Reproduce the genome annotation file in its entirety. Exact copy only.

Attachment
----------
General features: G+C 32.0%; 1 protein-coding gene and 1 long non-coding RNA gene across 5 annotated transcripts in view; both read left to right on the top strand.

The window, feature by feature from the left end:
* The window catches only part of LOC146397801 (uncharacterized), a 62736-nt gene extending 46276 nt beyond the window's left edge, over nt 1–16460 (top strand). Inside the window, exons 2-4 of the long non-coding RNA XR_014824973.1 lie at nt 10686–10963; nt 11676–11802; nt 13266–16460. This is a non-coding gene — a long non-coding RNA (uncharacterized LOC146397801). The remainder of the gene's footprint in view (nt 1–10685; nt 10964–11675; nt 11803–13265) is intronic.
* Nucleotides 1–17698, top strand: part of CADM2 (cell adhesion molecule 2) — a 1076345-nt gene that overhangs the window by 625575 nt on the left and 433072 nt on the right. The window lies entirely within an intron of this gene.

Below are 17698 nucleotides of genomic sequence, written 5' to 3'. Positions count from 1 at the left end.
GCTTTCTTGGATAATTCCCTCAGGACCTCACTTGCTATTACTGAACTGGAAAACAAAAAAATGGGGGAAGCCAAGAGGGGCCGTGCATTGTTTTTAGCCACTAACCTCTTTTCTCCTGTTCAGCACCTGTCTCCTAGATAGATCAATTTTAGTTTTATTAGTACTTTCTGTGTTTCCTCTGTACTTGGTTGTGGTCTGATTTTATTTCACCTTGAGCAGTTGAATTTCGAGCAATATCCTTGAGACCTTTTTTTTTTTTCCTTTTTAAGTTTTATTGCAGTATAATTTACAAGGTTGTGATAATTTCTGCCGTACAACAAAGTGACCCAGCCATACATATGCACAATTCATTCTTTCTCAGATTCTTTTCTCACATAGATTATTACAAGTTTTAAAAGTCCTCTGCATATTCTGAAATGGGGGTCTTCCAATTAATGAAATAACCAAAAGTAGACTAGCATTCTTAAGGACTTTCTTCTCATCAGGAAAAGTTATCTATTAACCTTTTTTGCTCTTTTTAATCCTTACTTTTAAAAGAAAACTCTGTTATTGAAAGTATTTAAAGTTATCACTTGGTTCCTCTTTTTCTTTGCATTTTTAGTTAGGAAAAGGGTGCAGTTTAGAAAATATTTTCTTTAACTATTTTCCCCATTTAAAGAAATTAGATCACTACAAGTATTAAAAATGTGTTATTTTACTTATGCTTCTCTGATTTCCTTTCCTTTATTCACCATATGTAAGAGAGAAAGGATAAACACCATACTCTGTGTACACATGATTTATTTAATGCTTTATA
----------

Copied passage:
General features: G+C 32.0%; 1 protein-coding gene and 1 long non-coding RNA gene across 5 annotated transcripts in view; both read left to right on the top strand.

The window, feature by feature from the left end:
* The window catches only part of LOC146397801 (uncharacterized), a 62736-nt gene extending 46276 nt beyond the window's left edge, over nt 1–16460 (top strand). Inside the window, exons 2-4 of the long non-coding RNA XR_014824973.1 lie at nt 10686–10963; nt 11676–11802; nt 13266–16460. This is a non-coding gene — a long non-coding RNA (uncharacterized LOC146397801). The remainder of the gene's footprint in view (nt 1–10685; nt 10964–11675; nt 11803–13265) is intronic.
* Nucleotides 1–17698, top strand: part of CADM2 (cell adhesion molecule 2) — a 1076345-nt gene that overhangs the window by 625575 nt on the left and 433072 nt on the right. The window lies entirely within an intron of this gene.

Below are 17698 nucleotides of genomic sequence, written 5' to 3'. Positions count from 1 at the left end.
GCTTTCTTGGATAATTCCCTCAGGACCTCACTTGCTATTACTGAACTGGAAAACAAAAAAATGGGGGAAGCCAAGAGGGGCCGTGCATTGTTTTTAGCCACTAACCTCTTTTCTCCTGTTCAGCACCTGTCTCCTAGATAGATCAATTTTAGTTTTATTAGTACTTTCTGTGTTTCCTCTGTACTTGGTTGTGGTCTGATTTTATTTCACCTTGAGCAGTTGAATTTCGAGCAATATCCTTGAGACCTTTTTTTTTTTTCCTTTTTAAGTTTTATTGCAGTATAATTTACAAGGTTGTGATAATTTCTGCCGTACAACAAAGTGACCCAGCCATACATATGCACAATTCATTCTTTCTCAGATTCTTTTCTCACATAGATTATTACAAGTTTTAAAAGTCCTCTGCATATTCTGAAATGGGGGTCTTCCAATTAATGAAATAACCAAAAGTAGACTAGCATTCTTAAGGACTTTCTTCTCATCAGGAAAAGTTATCTATTAACCTTTTTTGCTCTTTTTAATCCTTACTTTTAAAAGAAAACTCTGTTATTGAAAGTATTTAAAGTTATCACTTGGTTCCTCTTTTTCTTTGCATTTTTAGTTAGGAAAAGGGTGCAGTTTAGAAAATATTTTCTTTAACTATTTTCCCCATTTAAAGAAATTAGATCACTACAAGTATTAAAAATGTGTTATTTTACTTATGCTTCTCTGATTTCCTTTCCTTTATTCACCATATGTAAGAGAGAAAGGATAAACACCATACTCTGTGTACACATGATTTATTTAATGCTTTATA